Buried in the recent Social Security and Medicare Trustees' Report were some hints about next year's projected cost-of-living adjustments for Social Security benefits and likely increases in Medicare premiums for 2020.
The fact that the Medicare Part A hospital insurance trust fund is expected to be depleted in 2026 unless Congress acts before then stole the headlines. But the report also revealed that the basic Medicare Part B premium, which helps pay for doctors' fees and outpatient services, is expected to increase by $8.80 to $144.30 a month in 2020. And more people are likely to pay high-income surcharges, officially known as income-related monthly adjustment amounts, or IRMAA, next year.
In 2018, approximately 3.7 million high-income Medicare beneficiaries, defined as individuals with modified adjusted gross income above $85,000 and married copies with combined MAGI over $170,000, paid IRMAA surcharges. Many of those people are advisory clients, and they often have questions about why they are paying more for Medicare and whether they can do anything to reduce their future health-care costs.
Medicare surcharges are based on the last available tax return, so 2019 premiums are based on 2017 federal tax returns that were filed in 2018. Medicare premiums and surcharges are normally deducted directly from Social Security benefits.
There are six income tiers that determine Medicare surcharges. Currently, most retirees pay $135.50 per month for Part B premiums, but IRMAA surcharges range from $189.60 to $460.80 a month per person. High-income beneficiaries also pay an additional monthly surcharge for their prescription drug plans ranging from $12.40 to $77.40 a month on top of their monthly Part D premiums, which vary widely but average about $32 in 2019.
Initially, there were five income tiers that determined premium surcharges. The income tiers, first imposed in 2011, were never indexed for inflation. But that will change starting next year, which means more retirees may be subject to the IRMAA surcharges in 2020, the report said.
A new, sixth tier for very high-income retirees with individual incomes topping $500,000 and married couples with joint income exceeding $750,000 was added in 2019. The new top thresholds will not be indexed to inflation until 2028, the report said.
In addition, the trustees' report projected that the Social Security cost-of-living adjustment will increase by a modest 1.2% in 2020 — less than half the size of this year's COLA. A 1.2% COLA would increase the average retirement benefit by about $17 to $1,478 a month in 2020 and boost the maximum benefit for someone who retires at the full retirement age next year by about $34 to $2,895 a month. The 2020 COLA will be announced in October.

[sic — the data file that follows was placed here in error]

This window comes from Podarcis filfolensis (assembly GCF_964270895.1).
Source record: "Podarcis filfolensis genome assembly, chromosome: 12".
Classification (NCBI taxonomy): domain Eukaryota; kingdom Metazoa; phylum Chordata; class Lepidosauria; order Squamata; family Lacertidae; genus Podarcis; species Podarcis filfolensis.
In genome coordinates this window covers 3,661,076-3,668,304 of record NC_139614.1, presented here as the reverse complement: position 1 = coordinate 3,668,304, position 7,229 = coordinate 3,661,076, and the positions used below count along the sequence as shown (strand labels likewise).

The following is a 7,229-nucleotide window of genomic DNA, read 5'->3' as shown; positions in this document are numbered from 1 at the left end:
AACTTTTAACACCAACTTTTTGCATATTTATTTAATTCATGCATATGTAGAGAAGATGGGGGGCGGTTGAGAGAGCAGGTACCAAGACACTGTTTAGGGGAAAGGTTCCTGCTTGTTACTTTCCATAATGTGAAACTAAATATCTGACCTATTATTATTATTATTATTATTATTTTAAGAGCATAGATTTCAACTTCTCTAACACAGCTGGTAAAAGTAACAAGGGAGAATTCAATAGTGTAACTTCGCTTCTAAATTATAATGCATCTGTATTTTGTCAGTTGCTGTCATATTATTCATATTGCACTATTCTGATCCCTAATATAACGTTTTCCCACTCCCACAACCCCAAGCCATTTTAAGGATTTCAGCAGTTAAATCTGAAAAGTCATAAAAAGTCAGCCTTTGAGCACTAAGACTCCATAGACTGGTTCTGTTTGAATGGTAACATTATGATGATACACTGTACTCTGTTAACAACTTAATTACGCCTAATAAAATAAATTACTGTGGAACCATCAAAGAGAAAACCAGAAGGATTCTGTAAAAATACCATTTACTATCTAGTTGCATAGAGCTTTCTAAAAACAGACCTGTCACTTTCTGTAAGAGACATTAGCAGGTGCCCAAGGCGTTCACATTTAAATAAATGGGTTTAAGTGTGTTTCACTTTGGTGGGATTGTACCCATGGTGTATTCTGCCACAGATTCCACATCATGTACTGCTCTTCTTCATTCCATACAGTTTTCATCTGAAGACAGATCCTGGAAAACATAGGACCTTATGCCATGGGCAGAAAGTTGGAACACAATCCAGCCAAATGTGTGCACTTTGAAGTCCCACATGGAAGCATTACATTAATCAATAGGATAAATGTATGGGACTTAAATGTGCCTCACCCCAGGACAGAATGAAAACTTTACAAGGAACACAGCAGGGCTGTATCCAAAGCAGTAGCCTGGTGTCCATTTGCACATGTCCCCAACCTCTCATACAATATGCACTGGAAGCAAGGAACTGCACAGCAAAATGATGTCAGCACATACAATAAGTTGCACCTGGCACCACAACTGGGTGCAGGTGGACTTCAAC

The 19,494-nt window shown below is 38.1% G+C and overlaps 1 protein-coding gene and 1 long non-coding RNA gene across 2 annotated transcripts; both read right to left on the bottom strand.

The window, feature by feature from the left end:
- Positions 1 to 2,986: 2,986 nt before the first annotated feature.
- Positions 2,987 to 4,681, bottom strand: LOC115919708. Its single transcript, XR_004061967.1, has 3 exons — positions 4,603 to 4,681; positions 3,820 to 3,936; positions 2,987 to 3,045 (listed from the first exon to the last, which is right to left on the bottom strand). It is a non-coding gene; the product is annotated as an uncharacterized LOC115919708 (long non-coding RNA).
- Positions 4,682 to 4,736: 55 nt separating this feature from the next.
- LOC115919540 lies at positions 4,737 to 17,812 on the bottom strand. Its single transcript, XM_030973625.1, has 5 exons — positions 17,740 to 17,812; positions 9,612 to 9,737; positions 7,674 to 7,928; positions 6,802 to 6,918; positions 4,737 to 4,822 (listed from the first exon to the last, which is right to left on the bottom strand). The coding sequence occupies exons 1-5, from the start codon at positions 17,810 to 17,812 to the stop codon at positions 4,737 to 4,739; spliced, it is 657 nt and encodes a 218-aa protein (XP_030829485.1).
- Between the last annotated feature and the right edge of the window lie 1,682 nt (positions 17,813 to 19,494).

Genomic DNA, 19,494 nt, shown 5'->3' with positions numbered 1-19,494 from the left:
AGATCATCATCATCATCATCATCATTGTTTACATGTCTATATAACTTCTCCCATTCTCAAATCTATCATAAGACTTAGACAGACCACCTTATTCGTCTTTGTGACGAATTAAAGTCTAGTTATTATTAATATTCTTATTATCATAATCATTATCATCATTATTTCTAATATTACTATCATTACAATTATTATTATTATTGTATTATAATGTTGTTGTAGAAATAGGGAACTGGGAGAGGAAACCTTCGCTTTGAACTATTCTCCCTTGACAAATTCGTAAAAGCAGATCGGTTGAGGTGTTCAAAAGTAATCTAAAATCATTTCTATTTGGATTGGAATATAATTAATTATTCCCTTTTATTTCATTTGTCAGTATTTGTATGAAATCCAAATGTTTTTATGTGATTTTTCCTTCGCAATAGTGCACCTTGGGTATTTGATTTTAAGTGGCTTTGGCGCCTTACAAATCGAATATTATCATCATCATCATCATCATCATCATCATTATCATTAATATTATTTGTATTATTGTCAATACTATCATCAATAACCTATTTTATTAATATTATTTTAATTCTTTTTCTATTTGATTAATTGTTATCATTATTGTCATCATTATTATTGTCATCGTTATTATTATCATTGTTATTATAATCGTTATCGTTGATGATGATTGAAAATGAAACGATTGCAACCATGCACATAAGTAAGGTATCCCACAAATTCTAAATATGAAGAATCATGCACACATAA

"A very low COLA would increase the risk that higher Medicare Part B premiums for 2020 will consume the entire amount of the COLA for millions of low-benefit Social Security recipients," said Mary Johnson, a Social Security and Medicare policy analyst for The Senior Citizens League advocacy group.
Even though Social Security recipients received a 2.8% COLA this year — the highest since 2012 — the inflation adjustments have averaged a meager 1.4% over the past decade. There was no COLA in 2016, followed by a 0.2% increase in 2017 and a 2% increase in 2018.
Ms. Johnson forecasts that more retirees will be affected on a recurring basis if COLAs continue to remain low because the Medicare trustees estimate that the basic Medicare Part B premium will grow to $226.30 per month by 2028.
The disconnect between rising Medicare premiums and virtually stagnant Social Security benefits is one of the reasons that health-care costs top the list of retirees' biggest fears.
Health issues are the No. 1 retirement-related concern for adults over 65 (36%), compared to running out of money (16%) and lifestyle (12%), according to the eighth annual Retirement Income Strategies and Expectations survey released by Franklin Templeton last month. In fact, paying for health expenses in retirement is the top expense concern among American adults, regardless of age, and was cited by 41%, compared to paying off debt (16%) and lifestyle (15%), according to the online survey of 2,000 adults.
"In order to address the top retirement concerns so many Americans are facing, it's imperative to incorporate health-care expense planning as part of a holistic retirement savings strategy," said Kevin Murphy, head of strategic accounts for Franklin Templeton's defined-contribution division.
"Health savings accounts are a great example of one of the most efficient vehicles to save for medical expenses in retirement that can complement long-term retirement saving strategy," Mr. Murphy said.